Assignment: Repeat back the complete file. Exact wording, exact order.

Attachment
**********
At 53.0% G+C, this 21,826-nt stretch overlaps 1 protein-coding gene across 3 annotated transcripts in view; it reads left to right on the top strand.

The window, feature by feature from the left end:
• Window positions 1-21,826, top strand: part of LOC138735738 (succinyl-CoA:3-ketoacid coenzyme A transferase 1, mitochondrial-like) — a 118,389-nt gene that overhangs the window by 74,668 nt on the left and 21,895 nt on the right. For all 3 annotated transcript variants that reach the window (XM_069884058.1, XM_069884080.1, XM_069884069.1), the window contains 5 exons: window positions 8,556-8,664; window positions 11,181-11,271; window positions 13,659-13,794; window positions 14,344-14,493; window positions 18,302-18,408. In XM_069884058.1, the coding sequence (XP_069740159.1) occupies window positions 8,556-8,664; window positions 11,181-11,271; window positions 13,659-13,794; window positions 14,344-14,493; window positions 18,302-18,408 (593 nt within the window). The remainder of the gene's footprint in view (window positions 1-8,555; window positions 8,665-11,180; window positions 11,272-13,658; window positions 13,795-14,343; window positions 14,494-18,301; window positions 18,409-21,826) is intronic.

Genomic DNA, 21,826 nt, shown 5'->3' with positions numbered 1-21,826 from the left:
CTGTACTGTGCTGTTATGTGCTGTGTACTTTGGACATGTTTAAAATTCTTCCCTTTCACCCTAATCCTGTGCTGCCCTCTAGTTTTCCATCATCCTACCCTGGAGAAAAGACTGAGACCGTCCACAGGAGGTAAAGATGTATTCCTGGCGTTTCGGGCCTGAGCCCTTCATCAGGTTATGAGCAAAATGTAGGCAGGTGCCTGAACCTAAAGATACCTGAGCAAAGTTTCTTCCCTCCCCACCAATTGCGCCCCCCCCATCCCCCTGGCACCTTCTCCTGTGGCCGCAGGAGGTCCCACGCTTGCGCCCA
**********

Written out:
At 53.0% G+C, this 21,826-nt stretch overlaps 1 protein-coding gene across 3 annotated transcripts in view; it reads left to right on the top strand.

The window, feature by feature from the left end:
• Window positions 1-21,826, top strand: part of LOC138735738 (succinyl-CoA:3-ketoacid coenzyme A transferase 1, mitochondrial-like) — a 118,389-nt gene that overhangs the window by 74,668 nt on the left and 21,895 nt on the right. For all 3 annotated transcript variants that reach the window (XM_069884058.1, XM_069884080.1, XM_069884069.1), the window contains 5 exons: window positions 8,556-8,664; window positions 11,181-11,271; window positions 13,659-13,794; window positions 14,344-14,493; window positions 18,302-18,408. In XM_069884058.1, the coding sequence (XP_069740159.1) occupies window positions 8,556-8,664; window positions 11,181-11,271; window positions 13,659-13,794; window positions 14,344-14,493; window positions 18,302-18,408 (593 nt within the window). The remainder of the gene's footprint in view (window positions 1-8,555; window positions 8,665-11,180; window positions 11,272-13,658; window positions 13,795-14,343; window positions 14,494-18,301; window positions 18,409-21,826) is intronic.

Genomic DNA, 21,826 nt, shown 5'->3' with positions numbered 1-21,826 from the left:
CTGTACTGTGCTGTTATGTGCTGTGTACTTTGGACATGTTTAAAATTCTTCCCTTTCACCCTAATCCTGTGCTGCCCTCTAGTTTTCCATCATCCTACCCTGGAGAAAAGACTGAGACCGTCCACAGGAGGTAAAGATGTATTCCTGGCGTTTCGGGCCTGAGCCCTTCATCAGGTTATGAGCAAAATGTAGGCAGGTGCCTGAACCTAAAGATACCTGAGCAAAGTTTCTTCCCTCCCCACCAATTGCGCCCCCCCCATCCCCCTGGCACCTTCTCCTGTGGCCGCAGGAGGTCCCACGCTTGCGCCCA